Interested in the workings of men's minds? Read this conversation between two friends of 41 years, set in a castle at the foot of the Carpathian Mountains.
Read about African-American society on Martha's Vineyard and at Yale Law School.
Occasionally a novel speaks to fundamental issues that transcend insight and enjoyment. This is one. Neither Sci-Fi nor fantasy, Carroll's story tears the fabric of reality and goes to one's unexpressible fear and longing to address primal concerns, not unlike the effect fairy tales have on children. Yet he does it in a world where the natural laws apply. Death is a character here and becomes frighteningly real, but, miraculously, we're offered a way to triumph over him, if only for a time. And the way is as simple as child's play... literally.
  • Gilead by Marilynne Robinson.
Reverend John Ames writes a letter to his son detailing the development of his faith in his solitary life.</p>
Appropriating the sweeping example of Moby Dick (the opening line is, Call me Smitty), Roth has produced one of the funniest books ever by an American novelist. It's certainly the funniest book about baseball ever written. Throwing in every literary reference he can find, Roth tells the sad, if hilarious, fate of the Port Rupert (NJ) Mundays, in the final season of the now forgotten Patriot League. The unscrupulous brothers who own the team sell the Munday's home ball park to the Army as an embarkation point for departing troops in WWII, so the Mundays must play their entire final season on the road. With the war on, most of the quality players are away fighting the war, so the Munday's have to resort to the oddest assortment of 'players' imaginable. Laugh out loud funny from start to finish.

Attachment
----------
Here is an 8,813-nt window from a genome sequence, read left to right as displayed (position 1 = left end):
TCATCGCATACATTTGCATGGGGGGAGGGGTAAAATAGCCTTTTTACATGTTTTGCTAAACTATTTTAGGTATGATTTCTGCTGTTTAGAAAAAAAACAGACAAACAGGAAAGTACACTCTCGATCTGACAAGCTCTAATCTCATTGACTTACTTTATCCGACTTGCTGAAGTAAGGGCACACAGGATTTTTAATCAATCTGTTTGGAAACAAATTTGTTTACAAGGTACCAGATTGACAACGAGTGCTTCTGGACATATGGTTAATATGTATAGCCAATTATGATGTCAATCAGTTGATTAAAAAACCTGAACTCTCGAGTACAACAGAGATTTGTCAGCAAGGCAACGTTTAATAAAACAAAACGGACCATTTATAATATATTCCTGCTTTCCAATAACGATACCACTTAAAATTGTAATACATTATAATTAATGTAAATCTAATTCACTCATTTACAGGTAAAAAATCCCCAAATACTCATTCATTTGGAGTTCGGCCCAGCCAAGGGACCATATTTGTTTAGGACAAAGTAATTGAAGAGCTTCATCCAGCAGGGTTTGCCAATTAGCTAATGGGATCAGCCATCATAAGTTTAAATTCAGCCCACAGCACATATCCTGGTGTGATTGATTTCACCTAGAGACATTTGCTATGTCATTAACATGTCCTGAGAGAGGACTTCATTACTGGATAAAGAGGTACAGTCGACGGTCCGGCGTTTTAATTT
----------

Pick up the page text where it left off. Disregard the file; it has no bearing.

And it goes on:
These varied short stories deal with the lives of Indians in the US and at home.
Jones writes of the "little known" world of African-American slave owners set in our area of Virginia.
This is a lyrical, beautiful, and mesmerizing prose poem built from the least promising materials: the story of two orphaned children set against a wartime massacre of innocent civilians and a major flood along the Kanawha River. The book is the achievement of a great soul. A helpful reading guide is available at Amazon.
Like Ulysses, set in New York, August 7, 1974. While the Bronx burned, Nixon considered resignation, and the war in Vietnam wound down, Philippe Petit walked between the World Trade Center towers on a tightrope and affirmed the possibility of hope and joy. "We stumble on...bring a little noise into the silence, find in others the ongoing of ourselves. It is almost enough." Colum McCann received the 2009 National Book Award.
Follow Pi, the zookeeper's son, in his adventures after his ship sinks.